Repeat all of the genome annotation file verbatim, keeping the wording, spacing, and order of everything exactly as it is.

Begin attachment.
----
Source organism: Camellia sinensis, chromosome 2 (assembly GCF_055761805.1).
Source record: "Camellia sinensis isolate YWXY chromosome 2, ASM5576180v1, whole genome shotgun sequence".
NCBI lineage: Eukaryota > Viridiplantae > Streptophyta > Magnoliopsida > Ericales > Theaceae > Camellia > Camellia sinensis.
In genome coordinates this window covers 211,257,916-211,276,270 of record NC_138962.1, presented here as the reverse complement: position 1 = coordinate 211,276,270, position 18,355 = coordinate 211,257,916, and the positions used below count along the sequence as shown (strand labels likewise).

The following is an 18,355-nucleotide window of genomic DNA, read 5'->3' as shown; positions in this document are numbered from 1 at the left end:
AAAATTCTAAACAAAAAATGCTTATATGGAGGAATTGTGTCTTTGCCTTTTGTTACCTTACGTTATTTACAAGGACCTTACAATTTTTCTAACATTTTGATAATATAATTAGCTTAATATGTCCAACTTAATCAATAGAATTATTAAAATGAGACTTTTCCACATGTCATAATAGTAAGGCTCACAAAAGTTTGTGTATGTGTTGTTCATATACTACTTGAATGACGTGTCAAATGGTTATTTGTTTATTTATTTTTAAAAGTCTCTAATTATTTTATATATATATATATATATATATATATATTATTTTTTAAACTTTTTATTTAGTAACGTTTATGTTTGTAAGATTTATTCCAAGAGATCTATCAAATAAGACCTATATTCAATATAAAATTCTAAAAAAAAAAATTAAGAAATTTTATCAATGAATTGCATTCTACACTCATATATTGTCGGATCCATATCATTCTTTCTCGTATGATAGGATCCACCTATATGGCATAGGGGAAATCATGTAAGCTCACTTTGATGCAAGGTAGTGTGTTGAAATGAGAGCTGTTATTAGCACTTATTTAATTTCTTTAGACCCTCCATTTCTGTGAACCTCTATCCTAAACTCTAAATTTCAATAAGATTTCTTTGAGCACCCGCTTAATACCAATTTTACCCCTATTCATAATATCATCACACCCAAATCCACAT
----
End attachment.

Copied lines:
Source organism: Camellia sinensis, chromosome 2 (assembly GCF_055761805.1).
Source record: "Camellia sinensis isolate YWXY chromosome 2, ASM5576180v1, whole genome shotgun sequence".
NCBI lineage: Eukaryota > Viridiplantae > Streptophyta > Magnoliopsida > Ericales > Theaceae > Camellia > Camellia sinensis.
In genome coordinates this window covers 211,257,916-211,276,270 of record NC_138962.1, presented here as the reverse complement: position 1 = coordinate 211,276,270, position 18,355 = coordinate 211,257,916, and the positions used below count along the sequence as shown (strand labels likewise).

The following is an 18,355-nucleotide window of genomic DNA, read 5'->3' as shown; positions in this document are numbered from 1 at the left end:
AAAATTCTAAACAAAAAATGCTTATATGGAGGAATTGTGTCTTTGCCTTTTGTTACCTTACGTTATTTACAAGGACCTTACAATTTTTCTAACATTTTGATAATATAATTAGCTTAATATGTCCAACTTAATCAATAGAATTATTAAAATGAGACTTTTCCACATGTCATAATAGTAAGGCTCACAAAAGTTTGTGTATGTGTTGTTCATATACTACTTGAATGACGTGTCAAATGGTTATTTGTTTATTTATTTTTAAAAGTCTCTAATTATTTTATATATATATATATATATATATATATATTATTTTTTAAACTTTTTATTTAGTAACGTTTATGTTTGTAAGATTTATTCCAAGAGATCTATCAAATAAGACCTATATTCAATATAAAATTCTAAAAAAAAAAATTAAGAAATTTTATCAATGAATTGCATTCTACACTCATATATTGTCGGATCCATATCATTCTTTCTCGTATGATAGGATCCACCTATATGGCATAGGGGAAATCATGTAAGCTCACTTTGATGCAAGGTAGTGTGTTGAAATGAGAGCTGTTATTAGCACTTATTTAATTTCTTTAGACCCTCCATTTCTGTGAACCTCTATCCTAAACTCTAAATTTCAATAAGATTTCTTTGAGCACCCGCTTAATACCAATTTTACCCCTATTCATAATATCATCACACCCAAATCCACAT